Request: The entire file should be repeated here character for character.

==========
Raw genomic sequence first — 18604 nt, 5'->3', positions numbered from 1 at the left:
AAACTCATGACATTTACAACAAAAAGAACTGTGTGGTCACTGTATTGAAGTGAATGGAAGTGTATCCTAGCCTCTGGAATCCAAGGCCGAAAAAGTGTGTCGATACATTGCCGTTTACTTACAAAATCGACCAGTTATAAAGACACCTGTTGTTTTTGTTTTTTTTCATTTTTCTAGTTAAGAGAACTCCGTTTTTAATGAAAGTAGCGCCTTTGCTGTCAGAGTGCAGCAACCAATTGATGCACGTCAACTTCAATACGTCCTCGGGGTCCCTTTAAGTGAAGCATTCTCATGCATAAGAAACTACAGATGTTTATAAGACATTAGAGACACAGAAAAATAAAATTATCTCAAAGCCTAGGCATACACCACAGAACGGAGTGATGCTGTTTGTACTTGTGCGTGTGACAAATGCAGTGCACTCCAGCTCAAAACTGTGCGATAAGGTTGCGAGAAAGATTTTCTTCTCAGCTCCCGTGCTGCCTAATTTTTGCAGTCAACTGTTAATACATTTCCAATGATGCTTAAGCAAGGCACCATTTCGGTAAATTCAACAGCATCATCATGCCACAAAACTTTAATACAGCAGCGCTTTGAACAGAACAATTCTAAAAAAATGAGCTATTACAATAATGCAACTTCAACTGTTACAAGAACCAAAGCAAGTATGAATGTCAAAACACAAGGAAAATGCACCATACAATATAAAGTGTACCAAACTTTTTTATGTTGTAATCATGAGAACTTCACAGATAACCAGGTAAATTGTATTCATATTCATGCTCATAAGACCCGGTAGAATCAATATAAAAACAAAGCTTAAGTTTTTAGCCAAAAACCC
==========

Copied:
Raw genomic sequence first — 18604 nt, 5'->3', positions numbered from 1 at the left:
AAACTCATGACATTTACAACAAAAAGAACTGTGTGGTCACTGTATTGAAGTGAATGGAAGTGTATCCTAGCCTCTGGAATCCAAGGCCGAAAAAGTGTGTCGATACATTGCCGTTTACTTACAAAATCGACCAGTTATAAAGACACCTGTTGTTTTTGTTTTTTTTCATTTTTCTAGTTAAGAGAACTCCGTTTTTAATGAAAGTAGCGCCTTTGCTGTCAGAGTGCAGCAACCAATTGATGCACGTCAACTTCAATACGTCCTCGGGGTCCCTTTAAGTGAAGCATTCTCATGCATAAGAAACTACAGATGTTTATAAGACATTAGAGACACAGAAAAATAAAATTATCTCAAAGCCTAGGCATACACCACAGAACGGAGTGATGCTGTTTGTACTTGTGCGTGTGACAAATGCAGTGCACTCCAGCTCAAAACTGTGCGATAAGGTTGCGAGAAAGATTTTCTTCTCAGCTCCCGTGCTGCCTAATTTTTGCAGTCAACTGTTAATACATTTCCAATGATGCTTAAGCAAGGCACCATTTCGGTAAATTCAACAGCATCATCATGCCACAAAACTTTAATACAGCAGCGCTTTGAACAGAACAATTCTAAAAAAATGAGCTATTACAATAATGCAACTTCAACTGTTACAAGAACCAAAGCAAGTATGAATGTCAAAACACAAGGAAAATGCACCATACAATATAAAGTGTACCAAACTTTTTTATGTTGTAATCATGAGAACTTCACAGATAACCAGGTAAATTGTATTCATATTCATGCTCATAAGACCCGGTAGAATCAATATAAAAACAAAGCTTAAGTTTTTAGCCAAAAACCC